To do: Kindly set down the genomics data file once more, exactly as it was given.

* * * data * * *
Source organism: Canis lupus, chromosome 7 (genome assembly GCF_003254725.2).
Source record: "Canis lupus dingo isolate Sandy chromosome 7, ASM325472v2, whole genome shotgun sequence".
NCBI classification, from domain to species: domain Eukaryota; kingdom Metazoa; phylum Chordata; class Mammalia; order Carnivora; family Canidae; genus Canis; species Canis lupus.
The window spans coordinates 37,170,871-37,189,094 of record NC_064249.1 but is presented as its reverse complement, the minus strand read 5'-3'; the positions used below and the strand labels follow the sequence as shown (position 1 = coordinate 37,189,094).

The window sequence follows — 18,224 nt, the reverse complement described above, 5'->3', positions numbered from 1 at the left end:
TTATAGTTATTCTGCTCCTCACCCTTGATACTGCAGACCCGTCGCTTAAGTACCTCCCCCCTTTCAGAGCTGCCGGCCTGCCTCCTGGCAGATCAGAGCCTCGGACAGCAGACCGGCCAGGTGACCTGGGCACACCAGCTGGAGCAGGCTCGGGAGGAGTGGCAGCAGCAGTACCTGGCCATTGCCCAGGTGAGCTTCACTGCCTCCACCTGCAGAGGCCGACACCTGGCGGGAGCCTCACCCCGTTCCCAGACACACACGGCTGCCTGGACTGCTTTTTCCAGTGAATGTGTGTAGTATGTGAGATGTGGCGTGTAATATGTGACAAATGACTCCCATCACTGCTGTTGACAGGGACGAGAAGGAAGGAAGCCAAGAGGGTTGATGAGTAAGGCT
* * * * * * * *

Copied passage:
Source organism: Canis lupus, chromosome 7 (genome assembly GCF_003254725.2).
Source record: "Canis lupus dingo isolate Sandy chromosome 7, ASM325472v2, whole genome shotgun sequence".
NCBI classification, from domain to species: domain Eukaryota; kingdom Metazoa; phylum Chordata; class Mammalia; order Carnivora; family Canidae; genus Canis; species Canis lupus.
The window spans coordinates 37,170,871-37,189,094 of record NC_064249.1 but is presented as its reverse complement, the minus strand read 5'-3'; the positions used below and the strand labels follow the sequence as shown (position 1 = coordinate 37,189,094).

The window sequence follows — 18,224 nt, the reverse complement described above, 5'->3', positions numbered from 1 at the left end:
TTATAGTTATTCTGCTCCTCACCCTTGATACTGCAGACCCGTCGCTTAAGTACCTCCCCCCTTTCAGAGCTGCCGGCCTGCCTCCTGGCAGATCAGAGCCTCGGACAGCAGACCGGCCAGGTGACCTGGGCACACCAGCTGGAGCAGGCTCGGGAGGAGTGGCAGCAGCAGTACCTGGCCATTGCCCAGGTGAGCTTCACTGCCTCCACCTGCAGAGGCCGACACCTGGCGGGAGCCTCACCCCGTTCCCAGACACACACGGCTGCCTGGACTGCTTTTTCCAGTGAATGTGTGTAGTATGTGAGATGTGGCGTGTAATATGTGACAAATGACTCCCATCACTGCTGTTGACAGGGACGAGAAGGAAGGAAGCCAAGAGGGTTGATGAGTAAGGCT